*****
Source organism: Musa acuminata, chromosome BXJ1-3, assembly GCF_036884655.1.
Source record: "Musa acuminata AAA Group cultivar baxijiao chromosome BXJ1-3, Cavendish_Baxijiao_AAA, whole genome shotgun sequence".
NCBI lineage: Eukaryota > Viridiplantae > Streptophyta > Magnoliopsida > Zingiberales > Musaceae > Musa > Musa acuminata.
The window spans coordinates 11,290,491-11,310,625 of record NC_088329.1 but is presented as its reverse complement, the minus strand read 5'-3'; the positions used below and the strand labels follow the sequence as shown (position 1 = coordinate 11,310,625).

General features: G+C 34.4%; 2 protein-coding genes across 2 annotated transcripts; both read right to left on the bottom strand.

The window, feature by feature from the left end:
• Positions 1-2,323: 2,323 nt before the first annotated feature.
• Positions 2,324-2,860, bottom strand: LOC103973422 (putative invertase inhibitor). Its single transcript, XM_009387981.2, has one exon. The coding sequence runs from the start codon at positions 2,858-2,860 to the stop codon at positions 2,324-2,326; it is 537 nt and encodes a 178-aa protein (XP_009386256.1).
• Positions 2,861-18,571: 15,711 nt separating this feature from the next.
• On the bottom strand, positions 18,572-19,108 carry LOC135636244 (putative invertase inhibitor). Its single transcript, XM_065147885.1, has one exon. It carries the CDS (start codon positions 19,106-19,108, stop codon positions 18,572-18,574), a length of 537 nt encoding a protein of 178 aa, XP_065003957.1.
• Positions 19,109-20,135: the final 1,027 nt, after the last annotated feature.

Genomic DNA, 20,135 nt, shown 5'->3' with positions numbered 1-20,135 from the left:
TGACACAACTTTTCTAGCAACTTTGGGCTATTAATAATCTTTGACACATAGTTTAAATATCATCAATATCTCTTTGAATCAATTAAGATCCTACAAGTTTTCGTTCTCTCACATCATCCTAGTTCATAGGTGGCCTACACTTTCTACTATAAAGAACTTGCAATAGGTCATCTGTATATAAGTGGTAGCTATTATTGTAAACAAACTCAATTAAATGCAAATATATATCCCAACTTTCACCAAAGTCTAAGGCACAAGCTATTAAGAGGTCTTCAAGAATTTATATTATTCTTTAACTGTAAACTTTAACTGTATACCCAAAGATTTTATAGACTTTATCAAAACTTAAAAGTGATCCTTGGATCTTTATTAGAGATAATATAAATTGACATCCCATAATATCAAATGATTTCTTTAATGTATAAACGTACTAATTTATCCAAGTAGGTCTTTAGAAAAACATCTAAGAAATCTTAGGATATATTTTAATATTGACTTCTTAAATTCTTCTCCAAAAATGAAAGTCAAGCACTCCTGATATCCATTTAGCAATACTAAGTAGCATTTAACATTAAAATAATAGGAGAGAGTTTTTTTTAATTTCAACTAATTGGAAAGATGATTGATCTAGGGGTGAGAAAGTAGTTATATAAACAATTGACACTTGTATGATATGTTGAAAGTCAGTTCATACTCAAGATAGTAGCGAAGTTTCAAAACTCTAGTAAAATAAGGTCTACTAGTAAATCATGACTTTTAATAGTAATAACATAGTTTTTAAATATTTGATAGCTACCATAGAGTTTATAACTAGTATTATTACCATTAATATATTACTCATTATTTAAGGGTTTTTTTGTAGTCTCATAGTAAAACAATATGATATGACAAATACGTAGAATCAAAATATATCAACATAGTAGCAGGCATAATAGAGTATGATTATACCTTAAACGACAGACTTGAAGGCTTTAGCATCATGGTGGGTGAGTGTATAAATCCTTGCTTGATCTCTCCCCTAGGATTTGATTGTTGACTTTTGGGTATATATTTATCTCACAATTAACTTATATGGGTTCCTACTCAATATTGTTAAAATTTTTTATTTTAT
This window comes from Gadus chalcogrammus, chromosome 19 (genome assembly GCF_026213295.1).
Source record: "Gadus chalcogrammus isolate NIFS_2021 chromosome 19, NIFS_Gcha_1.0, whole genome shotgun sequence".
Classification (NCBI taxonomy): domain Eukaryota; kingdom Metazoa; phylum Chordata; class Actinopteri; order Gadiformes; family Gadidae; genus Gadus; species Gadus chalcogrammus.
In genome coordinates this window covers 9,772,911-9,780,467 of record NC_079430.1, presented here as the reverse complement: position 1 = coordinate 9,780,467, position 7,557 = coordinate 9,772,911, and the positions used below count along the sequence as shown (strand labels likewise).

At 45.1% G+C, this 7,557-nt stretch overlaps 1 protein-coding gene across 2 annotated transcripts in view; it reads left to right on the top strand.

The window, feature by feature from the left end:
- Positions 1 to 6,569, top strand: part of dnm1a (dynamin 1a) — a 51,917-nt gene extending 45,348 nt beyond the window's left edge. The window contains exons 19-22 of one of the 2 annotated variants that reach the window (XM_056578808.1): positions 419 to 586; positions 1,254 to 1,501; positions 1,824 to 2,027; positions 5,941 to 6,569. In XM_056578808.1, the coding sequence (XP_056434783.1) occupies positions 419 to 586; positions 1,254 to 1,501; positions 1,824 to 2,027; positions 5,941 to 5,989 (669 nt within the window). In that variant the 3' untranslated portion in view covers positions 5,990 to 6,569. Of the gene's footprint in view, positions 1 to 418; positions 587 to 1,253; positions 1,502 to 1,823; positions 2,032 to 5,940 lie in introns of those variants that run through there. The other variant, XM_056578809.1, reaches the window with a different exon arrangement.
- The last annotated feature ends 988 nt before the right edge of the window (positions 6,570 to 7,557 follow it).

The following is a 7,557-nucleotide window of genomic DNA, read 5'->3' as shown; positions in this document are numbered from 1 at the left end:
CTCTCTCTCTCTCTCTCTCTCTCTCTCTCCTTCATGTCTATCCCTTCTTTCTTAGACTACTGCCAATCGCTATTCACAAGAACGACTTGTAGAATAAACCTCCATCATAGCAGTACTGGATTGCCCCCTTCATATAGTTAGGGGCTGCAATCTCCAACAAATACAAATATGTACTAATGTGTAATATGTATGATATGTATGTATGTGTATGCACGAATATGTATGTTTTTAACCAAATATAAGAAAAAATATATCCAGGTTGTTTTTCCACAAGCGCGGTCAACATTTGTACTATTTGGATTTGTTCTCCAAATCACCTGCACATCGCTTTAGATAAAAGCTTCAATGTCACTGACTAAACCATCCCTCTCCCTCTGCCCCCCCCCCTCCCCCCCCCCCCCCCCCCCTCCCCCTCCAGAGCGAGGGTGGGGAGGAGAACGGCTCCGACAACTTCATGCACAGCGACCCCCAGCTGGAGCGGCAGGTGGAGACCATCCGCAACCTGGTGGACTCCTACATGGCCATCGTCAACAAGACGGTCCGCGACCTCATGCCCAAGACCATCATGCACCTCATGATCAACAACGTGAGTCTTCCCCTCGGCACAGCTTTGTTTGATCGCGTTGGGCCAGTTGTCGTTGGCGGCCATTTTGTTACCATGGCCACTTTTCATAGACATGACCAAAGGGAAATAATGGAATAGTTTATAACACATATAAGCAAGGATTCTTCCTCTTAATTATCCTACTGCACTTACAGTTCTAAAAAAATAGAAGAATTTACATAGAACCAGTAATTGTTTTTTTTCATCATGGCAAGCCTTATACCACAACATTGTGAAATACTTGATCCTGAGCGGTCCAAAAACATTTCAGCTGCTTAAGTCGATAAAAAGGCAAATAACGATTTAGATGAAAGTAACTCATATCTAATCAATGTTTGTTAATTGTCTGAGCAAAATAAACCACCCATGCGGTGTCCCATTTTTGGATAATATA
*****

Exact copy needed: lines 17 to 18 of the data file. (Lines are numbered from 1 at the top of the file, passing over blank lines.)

In genome coordinates this window covers 9,772,911-9,780,467 of record NC_079430.1, presented here as the reverse complement: position 1 = coordinate 9,780,467, position 7,557 = coordinate 9,772,911, and the positions used below count along the sequence as shown (strand labels likewise).

At 45.1% G+C, this 7,557-nt stretch overlaps 1 protein-coding gene across 2 annotated transcripts in view; it reads left to right on the top strand.